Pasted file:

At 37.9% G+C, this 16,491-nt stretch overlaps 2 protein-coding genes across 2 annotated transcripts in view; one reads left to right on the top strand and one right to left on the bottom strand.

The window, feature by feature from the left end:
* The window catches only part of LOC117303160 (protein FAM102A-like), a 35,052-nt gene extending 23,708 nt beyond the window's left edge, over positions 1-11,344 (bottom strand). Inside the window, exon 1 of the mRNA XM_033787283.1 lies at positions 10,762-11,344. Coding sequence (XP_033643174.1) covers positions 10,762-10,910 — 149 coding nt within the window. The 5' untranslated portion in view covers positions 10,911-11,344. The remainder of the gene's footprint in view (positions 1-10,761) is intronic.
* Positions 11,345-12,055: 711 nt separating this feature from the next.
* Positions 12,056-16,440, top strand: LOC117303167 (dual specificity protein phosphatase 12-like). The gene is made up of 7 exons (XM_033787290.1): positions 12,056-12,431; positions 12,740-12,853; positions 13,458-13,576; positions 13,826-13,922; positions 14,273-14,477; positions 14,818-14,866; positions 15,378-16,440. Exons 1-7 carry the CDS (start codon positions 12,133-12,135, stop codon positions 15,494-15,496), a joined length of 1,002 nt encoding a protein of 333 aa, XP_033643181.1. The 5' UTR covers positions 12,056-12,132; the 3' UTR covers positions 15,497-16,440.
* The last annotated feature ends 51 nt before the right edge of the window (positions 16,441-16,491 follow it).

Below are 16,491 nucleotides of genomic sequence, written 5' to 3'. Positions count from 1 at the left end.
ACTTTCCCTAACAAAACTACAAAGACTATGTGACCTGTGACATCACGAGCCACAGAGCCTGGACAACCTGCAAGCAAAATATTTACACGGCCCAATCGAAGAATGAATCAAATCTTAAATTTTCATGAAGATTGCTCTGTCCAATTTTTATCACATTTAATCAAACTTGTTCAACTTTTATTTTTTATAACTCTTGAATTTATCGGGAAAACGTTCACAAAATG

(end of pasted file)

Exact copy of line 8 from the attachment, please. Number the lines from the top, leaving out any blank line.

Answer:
ACTTTCCCTAACAAAACTACAAAGACTATGTGACCTGTGACATCACGAGCCACAGAGCCTGGACAACCTGCAAGCAAAATATTTACACGGCCCAATCGAAGAATGAATCAAATCTTAAATTTTCATGAAGATTGCTCTGTCCAATTTTTATCACATTTAATCAAACTTGTTCAACTTTTATTTTTTATAACTCTTGAATTTATCGGGAAAACGTTCACAAAATG